Chiesa della Visitazione

Via XX Settembre 23, Torino

The first religious Order of the Visitation was founded in 1610 by Francis of Sales (1567-1622), coadjutor bishop of Geneva and by Baroness Jeanne Frémyot de Chantal, Baron Chantal’s widow for already a decade who decided to retire to a contemplative life.

The two basic purposes of the congregation were, according to the Spiritual Directory, contemplation and prayer and service to the poor and ill. During the phases that followed its foundation, however, the first function came to have absolute preponderance over the other, suppressing it. It was in fact the absence of external austerity that allowed for a large spreading among those who could not have physically borne the conditions imposed by the reformed orders and that allowed the Order of the Visitation to expand quickly in all Europe.
The foundation of the convent in Torino dates back to 1638: the motivations have to be searched in the vast popularity that Francis of Sales had at the Court of Savoy, witnessed by the direct relations with Duke of Savoy Carlo Emanuele I and by the particular devotion shown by Duchess Christine of France.

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It was then the Duke Vittorio Amedeo I who granted a vast lot of land for the construction of the church and the monastery in the so-called “new city”, the first extension of Torino in which the important requalification plan for the city was implemented, with the purpose of making Torino suitable to its role of capital city of the Duchy, in evident comparison with the other European capitals. Compared to the homogeneous architecture of the blocks of the XVIII century, the volume of the church emerges clearly, with its XVIII century façade placed at the corner of today’s Via Arcivescovado and Via XX Settembre. The church, built in view of the beatification of Francis of Sales (1661, canonized in 1665) was finished by 1660 and by common critical consent is today attributed to Francesco Lanfranchi, father of the famous Carlo Emanuele. The planning choices of this architect make of the church of the Visitation one of the first examples of religious architecture built in Torino according to the canons of the Counter-Reformation: the structure is characterized by a central, square hall onto which open the semi-circular spaces of the entrance and the two lateral chapels, as well as the larger space of the presbytery. The architectural order, marked by pilaster strips resting on a high stylobate, enhances the edges of the structure and supports an entablature that wraps the whole hall. The four big arches that define the space of the lateral rooms support the windowed drum and the dome, decorated in the 1760s by Michele Antonio Milocco, with the magnificent fresco that depicts Paradise, where St. Francis of Sales is welcomed in glory in the pendentives, the artist portrayed the theological virtues. Milocco’s work is visually connected to the statues and the small canvases previously placed in the hall: the characters represented there reach holiness, and thus Paradise, through the theological virtues.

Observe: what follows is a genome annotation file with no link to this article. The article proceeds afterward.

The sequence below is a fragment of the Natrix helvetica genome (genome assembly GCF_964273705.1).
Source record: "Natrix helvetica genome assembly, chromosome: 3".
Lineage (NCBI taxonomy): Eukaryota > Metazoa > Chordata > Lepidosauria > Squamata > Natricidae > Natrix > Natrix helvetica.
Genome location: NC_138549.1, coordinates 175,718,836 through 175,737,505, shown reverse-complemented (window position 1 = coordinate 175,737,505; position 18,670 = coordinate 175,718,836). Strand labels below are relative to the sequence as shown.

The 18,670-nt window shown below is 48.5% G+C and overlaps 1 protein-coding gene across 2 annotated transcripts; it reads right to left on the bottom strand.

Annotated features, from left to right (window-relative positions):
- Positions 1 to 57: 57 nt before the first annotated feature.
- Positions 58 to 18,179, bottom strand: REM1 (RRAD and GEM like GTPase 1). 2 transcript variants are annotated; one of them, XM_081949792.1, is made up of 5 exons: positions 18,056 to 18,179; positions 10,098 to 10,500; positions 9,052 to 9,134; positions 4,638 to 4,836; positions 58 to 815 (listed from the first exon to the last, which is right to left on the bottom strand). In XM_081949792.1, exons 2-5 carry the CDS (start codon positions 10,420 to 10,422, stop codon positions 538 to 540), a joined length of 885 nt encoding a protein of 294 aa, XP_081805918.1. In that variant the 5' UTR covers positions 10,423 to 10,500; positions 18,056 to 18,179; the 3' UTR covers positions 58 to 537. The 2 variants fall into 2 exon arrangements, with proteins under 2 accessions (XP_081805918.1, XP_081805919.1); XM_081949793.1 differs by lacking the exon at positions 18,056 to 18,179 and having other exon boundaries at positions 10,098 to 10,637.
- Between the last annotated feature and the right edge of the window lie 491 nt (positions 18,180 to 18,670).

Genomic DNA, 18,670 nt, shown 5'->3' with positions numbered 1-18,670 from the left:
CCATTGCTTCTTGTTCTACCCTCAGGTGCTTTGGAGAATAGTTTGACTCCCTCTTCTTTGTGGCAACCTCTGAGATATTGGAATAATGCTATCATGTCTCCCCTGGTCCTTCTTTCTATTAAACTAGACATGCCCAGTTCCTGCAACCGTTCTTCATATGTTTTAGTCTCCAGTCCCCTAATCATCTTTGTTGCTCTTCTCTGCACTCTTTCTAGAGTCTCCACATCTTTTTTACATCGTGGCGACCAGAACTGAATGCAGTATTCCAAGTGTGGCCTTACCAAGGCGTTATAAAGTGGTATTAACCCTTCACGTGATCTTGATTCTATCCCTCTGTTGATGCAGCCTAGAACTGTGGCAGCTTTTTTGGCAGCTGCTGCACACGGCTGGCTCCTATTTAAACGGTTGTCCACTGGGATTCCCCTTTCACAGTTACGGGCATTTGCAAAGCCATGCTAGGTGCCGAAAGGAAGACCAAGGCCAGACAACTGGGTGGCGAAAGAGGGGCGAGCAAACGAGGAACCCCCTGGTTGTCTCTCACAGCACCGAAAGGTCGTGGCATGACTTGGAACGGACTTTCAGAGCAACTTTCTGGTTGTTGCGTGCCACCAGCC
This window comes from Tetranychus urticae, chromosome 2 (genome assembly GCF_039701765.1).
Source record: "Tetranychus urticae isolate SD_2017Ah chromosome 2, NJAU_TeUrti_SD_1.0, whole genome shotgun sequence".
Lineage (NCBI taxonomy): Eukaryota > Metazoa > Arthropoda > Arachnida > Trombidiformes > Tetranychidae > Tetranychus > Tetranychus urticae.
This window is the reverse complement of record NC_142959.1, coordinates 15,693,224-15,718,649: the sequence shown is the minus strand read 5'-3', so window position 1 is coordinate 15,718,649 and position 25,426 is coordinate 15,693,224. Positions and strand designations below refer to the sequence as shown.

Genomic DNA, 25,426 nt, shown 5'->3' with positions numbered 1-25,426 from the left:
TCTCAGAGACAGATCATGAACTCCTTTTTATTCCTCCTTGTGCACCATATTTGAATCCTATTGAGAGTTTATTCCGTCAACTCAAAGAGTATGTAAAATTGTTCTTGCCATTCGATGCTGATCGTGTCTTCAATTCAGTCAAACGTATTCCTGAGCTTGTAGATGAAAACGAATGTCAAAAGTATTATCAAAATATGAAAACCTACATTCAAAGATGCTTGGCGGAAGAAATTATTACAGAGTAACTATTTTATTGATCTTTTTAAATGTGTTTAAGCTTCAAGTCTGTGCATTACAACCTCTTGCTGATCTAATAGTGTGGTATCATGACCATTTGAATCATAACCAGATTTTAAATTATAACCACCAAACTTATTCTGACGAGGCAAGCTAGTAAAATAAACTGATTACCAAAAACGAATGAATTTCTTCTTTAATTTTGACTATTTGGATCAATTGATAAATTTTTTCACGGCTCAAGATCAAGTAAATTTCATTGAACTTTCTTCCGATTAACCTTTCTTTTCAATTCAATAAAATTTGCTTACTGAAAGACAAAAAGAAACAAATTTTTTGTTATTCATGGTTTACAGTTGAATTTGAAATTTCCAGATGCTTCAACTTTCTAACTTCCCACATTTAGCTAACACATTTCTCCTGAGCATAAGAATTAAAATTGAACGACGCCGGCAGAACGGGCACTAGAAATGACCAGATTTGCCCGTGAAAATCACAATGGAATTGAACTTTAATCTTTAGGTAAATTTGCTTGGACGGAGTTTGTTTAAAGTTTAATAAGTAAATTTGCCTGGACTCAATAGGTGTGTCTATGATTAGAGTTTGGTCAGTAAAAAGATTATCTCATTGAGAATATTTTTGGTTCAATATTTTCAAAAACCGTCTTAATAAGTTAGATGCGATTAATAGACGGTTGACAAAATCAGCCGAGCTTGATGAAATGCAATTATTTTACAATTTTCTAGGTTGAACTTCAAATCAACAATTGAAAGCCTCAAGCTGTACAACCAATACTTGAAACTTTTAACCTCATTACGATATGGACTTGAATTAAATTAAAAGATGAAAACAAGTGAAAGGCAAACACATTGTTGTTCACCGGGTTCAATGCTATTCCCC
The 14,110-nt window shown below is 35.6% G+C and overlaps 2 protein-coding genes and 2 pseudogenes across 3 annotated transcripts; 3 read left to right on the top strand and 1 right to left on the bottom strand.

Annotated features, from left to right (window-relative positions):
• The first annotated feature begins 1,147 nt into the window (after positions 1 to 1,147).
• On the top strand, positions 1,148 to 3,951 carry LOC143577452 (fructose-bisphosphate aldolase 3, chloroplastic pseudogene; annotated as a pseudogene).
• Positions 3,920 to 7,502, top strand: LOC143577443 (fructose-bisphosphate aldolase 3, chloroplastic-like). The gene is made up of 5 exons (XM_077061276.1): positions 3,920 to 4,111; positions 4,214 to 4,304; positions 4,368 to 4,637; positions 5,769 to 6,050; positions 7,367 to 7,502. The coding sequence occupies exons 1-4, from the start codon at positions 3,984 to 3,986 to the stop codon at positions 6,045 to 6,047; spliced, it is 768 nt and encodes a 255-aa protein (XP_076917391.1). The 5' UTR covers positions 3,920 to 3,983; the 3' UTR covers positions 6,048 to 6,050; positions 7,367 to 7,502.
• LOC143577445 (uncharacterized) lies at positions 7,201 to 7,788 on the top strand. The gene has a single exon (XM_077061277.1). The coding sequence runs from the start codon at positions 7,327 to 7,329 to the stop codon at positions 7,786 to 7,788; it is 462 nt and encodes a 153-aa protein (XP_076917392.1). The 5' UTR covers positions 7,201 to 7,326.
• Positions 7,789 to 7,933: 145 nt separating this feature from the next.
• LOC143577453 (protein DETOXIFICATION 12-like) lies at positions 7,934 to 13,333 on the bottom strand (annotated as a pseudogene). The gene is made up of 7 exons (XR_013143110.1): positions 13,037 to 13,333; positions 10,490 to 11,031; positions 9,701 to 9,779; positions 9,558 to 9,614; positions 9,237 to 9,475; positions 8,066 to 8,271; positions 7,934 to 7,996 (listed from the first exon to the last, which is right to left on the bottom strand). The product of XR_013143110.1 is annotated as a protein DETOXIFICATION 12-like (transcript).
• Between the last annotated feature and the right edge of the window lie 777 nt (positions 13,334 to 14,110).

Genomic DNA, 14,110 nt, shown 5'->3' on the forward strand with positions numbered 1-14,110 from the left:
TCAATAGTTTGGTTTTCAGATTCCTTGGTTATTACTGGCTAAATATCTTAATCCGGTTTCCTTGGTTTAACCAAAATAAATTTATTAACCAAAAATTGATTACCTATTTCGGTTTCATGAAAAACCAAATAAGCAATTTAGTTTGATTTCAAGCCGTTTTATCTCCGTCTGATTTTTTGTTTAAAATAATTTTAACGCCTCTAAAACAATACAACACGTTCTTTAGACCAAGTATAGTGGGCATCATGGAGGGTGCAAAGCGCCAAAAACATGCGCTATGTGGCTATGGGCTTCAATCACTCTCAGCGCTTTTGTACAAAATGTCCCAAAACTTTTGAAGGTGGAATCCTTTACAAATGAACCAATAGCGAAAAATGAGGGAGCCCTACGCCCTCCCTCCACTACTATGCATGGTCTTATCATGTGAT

The presbytery was redesigned on occasion of the canonization of Baroness de Chantal (1768): the marble altar, made by masters from Lugano towards the end of the XVII century in substitution of the primitive, wooden altar, was disassembled and reassembled according to a more imposing design that used the four tortile columns in black marble that frame the altar piece painted by Ignazio Nepote: Visita di Maria alla cugina Elisabetta (the Visitation of Mary to her cousin Elizabeth) (1760-1768) an event remembered by the dedication to the church itself.
The marble altar of the lateral, left room dates back to 1730 and owes its design to Filippo Juvarra, who accepted Count Turinetti di Partengo’s invitation, the latter having decided to finance the building of a new altar dedicated to St. Francis of Sales. The flat form of the marble, polycrome composition interrupts the curve of the wall that gathers it and is integrated with the trabeation that wraps the hall through the top pediment and the curve of the tympanum, interrupted and reversed outwards. Alessandro Trona painted the piece where St. Francis of Sales is represented handing over the rules of the Order to Baroness de Chantal and the first Visitation nuns.
With the coming of Napoleon, the Visitation convent was closed. During the Restoration, the convent was purchased by the Missionary fathers of St. Vincent, rectors of the church since 1832, who dedicate the right hand chapel to their founder, San Vincenzo de’Paoli, and change the ancient choir destined to the nuns with the Chapel of Passion, with an altar designed by Carlo Ceppi. In 1851 San Leonardo Murialdo was ordained priest in the church.

Texts by the Guarino Guarini association

Photographs by Andrea Guermani for FCSP – © all rights reserved